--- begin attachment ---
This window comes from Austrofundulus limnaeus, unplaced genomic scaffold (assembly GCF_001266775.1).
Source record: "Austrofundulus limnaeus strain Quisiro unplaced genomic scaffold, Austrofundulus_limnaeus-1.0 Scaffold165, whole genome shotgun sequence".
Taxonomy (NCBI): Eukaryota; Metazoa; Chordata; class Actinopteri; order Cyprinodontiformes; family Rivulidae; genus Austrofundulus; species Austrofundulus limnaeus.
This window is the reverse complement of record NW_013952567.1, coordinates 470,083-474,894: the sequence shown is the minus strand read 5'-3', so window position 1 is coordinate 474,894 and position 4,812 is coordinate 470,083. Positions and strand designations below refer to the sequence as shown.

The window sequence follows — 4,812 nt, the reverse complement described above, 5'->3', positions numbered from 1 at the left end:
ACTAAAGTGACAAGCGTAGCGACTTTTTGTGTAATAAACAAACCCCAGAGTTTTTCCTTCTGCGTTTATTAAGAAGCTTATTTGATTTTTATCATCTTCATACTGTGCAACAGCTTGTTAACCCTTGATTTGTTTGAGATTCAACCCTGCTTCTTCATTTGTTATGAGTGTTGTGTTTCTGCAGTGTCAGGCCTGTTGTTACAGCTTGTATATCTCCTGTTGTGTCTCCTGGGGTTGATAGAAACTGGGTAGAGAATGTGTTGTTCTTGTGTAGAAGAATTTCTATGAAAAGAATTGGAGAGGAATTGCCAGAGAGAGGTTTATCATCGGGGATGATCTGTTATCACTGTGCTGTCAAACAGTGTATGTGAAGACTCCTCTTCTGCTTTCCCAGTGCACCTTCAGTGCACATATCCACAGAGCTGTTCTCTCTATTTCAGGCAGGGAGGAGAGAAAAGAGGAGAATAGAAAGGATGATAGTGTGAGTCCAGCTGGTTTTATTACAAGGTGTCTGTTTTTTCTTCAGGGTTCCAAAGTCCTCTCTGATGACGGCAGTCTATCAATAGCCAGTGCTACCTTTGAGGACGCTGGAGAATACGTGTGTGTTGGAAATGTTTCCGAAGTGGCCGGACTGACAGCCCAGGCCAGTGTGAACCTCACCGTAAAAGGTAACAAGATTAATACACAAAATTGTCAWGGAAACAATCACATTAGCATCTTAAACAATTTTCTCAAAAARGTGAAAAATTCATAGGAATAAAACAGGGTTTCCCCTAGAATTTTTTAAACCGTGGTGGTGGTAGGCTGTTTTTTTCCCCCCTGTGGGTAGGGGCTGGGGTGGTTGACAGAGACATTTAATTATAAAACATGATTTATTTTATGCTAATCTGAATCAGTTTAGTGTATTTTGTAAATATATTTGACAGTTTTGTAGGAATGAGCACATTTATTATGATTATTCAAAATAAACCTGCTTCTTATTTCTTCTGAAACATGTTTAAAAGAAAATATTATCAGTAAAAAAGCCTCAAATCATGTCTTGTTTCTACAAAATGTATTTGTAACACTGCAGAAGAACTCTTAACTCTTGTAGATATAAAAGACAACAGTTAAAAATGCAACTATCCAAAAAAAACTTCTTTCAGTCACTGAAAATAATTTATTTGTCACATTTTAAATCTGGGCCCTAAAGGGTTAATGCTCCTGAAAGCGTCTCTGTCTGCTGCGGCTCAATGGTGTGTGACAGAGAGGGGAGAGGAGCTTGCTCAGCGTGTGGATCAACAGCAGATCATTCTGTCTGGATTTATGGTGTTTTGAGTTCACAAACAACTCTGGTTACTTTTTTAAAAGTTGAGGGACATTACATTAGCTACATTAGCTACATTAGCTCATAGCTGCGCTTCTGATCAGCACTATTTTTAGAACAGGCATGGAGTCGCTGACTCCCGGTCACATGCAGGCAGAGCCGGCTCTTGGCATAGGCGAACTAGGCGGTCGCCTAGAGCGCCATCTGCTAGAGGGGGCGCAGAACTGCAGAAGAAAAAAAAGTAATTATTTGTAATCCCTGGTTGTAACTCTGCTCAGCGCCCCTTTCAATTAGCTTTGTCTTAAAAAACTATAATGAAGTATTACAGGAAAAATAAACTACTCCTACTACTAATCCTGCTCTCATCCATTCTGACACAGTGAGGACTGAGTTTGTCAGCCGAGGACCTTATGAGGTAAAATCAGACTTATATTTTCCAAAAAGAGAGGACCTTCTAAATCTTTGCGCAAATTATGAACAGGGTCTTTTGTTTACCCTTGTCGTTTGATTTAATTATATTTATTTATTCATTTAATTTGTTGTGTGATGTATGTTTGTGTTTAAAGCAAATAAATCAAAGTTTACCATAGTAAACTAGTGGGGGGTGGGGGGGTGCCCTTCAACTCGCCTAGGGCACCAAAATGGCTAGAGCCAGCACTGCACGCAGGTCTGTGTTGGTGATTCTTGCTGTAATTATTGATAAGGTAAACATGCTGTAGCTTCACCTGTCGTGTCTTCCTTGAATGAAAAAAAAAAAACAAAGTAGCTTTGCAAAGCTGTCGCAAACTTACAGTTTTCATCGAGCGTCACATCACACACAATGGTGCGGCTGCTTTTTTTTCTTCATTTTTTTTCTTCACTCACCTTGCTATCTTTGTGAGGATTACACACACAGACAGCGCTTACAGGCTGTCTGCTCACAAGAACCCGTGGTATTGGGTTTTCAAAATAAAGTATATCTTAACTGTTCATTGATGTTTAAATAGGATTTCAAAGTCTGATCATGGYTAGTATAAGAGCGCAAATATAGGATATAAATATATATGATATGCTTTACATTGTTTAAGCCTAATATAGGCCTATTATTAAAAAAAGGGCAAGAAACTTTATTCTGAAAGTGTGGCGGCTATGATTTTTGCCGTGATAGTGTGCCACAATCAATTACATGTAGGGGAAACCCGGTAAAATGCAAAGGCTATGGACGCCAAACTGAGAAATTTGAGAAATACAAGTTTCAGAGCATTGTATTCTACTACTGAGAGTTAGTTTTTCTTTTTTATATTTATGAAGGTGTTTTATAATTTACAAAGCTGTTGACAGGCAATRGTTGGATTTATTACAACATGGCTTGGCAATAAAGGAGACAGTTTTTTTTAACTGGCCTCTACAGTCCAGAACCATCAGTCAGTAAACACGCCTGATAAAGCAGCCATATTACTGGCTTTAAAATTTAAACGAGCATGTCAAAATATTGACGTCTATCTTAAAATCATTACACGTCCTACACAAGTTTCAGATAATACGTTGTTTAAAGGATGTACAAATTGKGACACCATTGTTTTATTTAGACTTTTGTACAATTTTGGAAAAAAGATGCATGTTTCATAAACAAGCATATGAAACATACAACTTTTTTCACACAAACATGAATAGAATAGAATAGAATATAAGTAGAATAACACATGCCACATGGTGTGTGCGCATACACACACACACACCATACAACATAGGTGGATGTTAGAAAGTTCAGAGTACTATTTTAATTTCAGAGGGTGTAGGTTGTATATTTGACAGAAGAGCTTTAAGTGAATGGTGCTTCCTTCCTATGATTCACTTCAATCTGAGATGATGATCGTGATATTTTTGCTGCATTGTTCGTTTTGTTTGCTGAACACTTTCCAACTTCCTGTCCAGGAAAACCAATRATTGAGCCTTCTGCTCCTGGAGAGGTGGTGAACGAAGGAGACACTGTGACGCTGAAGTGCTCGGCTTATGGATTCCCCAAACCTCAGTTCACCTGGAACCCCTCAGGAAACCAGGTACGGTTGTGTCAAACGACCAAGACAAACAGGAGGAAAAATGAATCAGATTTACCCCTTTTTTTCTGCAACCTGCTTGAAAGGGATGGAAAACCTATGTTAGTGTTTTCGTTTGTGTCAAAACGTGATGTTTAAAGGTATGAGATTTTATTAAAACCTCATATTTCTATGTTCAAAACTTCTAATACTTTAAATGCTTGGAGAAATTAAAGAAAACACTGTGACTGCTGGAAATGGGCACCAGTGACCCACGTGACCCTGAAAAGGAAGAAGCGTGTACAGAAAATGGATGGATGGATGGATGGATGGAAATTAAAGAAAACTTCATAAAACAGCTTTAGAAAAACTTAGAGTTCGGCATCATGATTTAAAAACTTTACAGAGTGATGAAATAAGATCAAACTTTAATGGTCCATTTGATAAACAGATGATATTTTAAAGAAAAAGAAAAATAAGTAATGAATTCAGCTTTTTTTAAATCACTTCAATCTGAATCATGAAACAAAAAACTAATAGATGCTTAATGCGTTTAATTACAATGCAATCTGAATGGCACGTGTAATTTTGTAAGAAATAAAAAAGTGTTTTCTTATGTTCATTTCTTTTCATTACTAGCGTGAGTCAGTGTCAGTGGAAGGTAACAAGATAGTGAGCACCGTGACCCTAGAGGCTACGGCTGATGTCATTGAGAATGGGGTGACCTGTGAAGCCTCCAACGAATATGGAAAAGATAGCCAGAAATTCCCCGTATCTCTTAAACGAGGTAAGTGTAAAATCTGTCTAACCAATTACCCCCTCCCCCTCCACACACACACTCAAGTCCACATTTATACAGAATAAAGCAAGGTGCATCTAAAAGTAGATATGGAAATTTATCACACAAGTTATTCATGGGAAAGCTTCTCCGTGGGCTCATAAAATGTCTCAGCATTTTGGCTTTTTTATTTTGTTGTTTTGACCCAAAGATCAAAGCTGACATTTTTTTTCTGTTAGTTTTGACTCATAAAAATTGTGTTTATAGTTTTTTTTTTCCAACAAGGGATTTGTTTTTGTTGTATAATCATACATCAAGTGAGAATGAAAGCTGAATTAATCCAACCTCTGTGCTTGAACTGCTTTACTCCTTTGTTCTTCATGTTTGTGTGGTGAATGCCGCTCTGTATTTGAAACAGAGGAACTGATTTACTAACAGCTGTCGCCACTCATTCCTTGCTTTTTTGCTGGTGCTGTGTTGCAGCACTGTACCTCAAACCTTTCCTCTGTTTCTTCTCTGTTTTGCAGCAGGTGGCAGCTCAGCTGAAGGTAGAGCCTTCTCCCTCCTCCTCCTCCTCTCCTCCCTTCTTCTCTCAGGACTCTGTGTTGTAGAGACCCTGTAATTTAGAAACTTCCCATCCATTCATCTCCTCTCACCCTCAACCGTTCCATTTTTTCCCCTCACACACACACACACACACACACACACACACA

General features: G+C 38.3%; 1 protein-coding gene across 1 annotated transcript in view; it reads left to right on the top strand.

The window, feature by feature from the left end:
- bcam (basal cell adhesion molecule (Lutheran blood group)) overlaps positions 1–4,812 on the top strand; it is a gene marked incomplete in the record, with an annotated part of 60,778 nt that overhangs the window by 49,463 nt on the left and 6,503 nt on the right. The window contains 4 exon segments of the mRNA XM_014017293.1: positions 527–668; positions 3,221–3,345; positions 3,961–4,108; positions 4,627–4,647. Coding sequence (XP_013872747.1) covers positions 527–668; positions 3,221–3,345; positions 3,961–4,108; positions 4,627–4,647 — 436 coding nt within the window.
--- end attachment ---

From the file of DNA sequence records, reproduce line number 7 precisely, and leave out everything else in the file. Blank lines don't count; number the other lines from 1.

General features: G+C 38.3%; 1 protein-coding gene across 1 annotated transcript in view; it reads left to right on the top strand.